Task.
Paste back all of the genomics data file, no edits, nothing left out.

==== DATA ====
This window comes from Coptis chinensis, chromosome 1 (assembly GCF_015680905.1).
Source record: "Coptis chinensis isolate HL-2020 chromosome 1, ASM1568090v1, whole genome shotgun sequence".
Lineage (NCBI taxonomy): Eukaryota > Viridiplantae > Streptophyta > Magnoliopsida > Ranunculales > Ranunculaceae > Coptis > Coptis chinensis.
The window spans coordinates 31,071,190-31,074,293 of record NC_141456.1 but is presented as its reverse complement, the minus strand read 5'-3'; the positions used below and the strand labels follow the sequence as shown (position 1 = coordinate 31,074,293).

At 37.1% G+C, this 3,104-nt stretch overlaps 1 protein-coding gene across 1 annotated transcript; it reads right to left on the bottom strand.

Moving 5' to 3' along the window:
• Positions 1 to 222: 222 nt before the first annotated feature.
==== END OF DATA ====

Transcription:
This window comes from Coptis chinensis, chromosome 1 (assembly GCF_015680905.1).
Source record: "Coptis chinensis isolate HL-2020 chromosome 1, ASM1568090v1, whole genome shotgun sequence".
Lineage (NCBI taxonomy): Eukaryota > Viridiplantae > Streptophyta > Magnoliopsida > Ranunculales > Ranunculaceae > Coptis > Coptis chinensis.
The window spans coordinates 31,071,190-31,074,293 of record NC_141456.1 but is presented as its reverse complement, the minus strand read 5'-3'; the positions used below and the strand labels follow the sequence as shown (position 1 = coordinate 31,074,293).

At 37.1% G+C, this 3,104-nt stretch overlaps 1 protein-coding gene across 1 annotated transcript; it reads right to left on the bottom strand.

Moving 5' to 3' along the window:
• Positions 1 to 222: 222 nt before the first annotated feature.